Pedagogic Rashomon

I often do a "check-in" along about midterm each semester.  I ask the students to divide a single sheet of notepaper into a grid with four boxes and then to label each box with a question: What's working well in this class?  What could work better?  What one change could I make that would help you?  What one thing could you change?  

I just did this little exercise yesterday in the first-year honors seminar, a course that I have been fretting about for weeks. Every year the honors seminar is different.  A lot of it has to do with the particular personalities in the room.  Some groups are chatty and unfocused; others are intense but quiet.  This year's group presents its own set of challenges.  I have been pushing them hard on their writing, and I've sensed they were growing frustrated with me and the class.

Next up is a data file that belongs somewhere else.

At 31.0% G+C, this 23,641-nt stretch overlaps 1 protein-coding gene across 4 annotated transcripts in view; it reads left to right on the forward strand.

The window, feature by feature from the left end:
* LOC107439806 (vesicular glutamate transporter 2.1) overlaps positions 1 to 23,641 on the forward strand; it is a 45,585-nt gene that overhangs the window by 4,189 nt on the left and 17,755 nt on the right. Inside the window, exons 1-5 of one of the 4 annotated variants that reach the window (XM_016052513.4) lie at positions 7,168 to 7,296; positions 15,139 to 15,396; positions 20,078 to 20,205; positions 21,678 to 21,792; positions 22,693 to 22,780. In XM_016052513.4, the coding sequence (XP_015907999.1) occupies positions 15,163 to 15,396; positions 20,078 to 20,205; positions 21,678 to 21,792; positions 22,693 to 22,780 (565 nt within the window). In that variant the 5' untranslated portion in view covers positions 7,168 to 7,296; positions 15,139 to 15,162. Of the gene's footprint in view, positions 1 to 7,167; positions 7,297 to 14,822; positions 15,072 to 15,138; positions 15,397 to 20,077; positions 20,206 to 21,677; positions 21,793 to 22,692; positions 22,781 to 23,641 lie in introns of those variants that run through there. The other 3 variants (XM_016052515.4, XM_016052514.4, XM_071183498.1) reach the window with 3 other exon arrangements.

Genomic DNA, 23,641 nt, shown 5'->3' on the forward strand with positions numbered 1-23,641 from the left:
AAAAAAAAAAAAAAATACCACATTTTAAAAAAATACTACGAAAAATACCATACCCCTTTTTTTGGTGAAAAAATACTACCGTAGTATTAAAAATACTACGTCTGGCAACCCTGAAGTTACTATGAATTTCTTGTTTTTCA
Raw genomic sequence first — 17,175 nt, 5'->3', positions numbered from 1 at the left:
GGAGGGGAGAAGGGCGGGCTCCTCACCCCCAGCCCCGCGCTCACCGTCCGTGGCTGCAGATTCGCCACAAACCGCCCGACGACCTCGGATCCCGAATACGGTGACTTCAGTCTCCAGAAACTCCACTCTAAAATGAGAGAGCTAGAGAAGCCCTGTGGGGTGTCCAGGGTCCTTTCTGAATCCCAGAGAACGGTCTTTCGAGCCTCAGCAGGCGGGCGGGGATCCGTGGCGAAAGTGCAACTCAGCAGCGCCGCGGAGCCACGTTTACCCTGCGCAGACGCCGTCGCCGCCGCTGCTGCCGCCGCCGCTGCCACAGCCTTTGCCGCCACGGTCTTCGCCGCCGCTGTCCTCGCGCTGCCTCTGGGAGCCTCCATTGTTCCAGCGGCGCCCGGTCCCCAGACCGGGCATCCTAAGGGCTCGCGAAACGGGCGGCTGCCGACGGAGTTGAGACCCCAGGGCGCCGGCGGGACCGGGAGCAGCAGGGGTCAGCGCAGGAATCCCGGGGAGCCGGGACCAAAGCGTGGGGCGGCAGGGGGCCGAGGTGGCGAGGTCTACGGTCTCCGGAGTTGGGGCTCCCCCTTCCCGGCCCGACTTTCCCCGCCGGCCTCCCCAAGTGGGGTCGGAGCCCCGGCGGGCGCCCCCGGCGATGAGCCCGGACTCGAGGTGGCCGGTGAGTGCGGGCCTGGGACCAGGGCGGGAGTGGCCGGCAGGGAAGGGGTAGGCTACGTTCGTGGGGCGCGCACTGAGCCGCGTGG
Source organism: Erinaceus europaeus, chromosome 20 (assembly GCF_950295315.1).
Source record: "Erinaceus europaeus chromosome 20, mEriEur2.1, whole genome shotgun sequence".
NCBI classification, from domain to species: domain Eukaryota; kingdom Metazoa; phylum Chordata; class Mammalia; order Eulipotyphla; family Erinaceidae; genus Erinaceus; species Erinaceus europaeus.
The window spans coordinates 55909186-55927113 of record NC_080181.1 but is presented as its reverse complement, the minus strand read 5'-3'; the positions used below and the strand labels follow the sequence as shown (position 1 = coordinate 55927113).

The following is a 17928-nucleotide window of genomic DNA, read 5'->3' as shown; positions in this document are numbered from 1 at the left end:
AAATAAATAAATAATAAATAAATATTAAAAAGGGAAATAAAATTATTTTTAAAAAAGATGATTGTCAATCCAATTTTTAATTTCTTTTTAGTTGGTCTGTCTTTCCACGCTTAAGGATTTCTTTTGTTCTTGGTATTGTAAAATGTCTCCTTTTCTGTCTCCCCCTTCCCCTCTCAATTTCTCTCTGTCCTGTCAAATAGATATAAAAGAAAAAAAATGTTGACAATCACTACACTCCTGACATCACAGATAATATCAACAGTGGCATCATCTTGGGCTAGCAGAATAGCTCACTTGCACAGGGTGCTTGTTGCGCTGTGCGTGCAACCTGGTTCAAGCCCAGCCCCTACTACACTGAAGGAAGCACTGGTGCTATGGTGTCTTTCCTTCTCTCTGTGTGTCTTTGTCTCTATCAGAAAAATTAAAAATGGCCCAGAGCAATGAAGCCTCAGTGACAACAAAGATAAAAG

Boy was I wrong.   My view of the seminar is not how they see it.  The "check-in" was considerably more positive than I expected.  They like the revision policy and the daily writing tips.  They really like the discussions and in-class writing we do on Tuesdays.  They also appreciated the detailed feedback on papers.  On the other hand, they want broader participation in class discussions and some said they just needed more time to process the material. 

Suggestions for changes included organizing one-on-one conferences outside of class to talk about writing and preparation.  That's probably a good idea.  The section is small enough that I can accommodate this request.  I'll also try to come up with some activities that garner broader participation.  On the whole, they think things are going well. 

So much for my fretting.

I don't always do the "check-in."  It depends on the class.   Even so, it's almost always worthwhile.  It reinforces the idea that you are there to help them.  And, if nothing else, it reminds you that the richest source of teaching tips, advice and best practice is sitting right in front of you.  All you have to do is ask.


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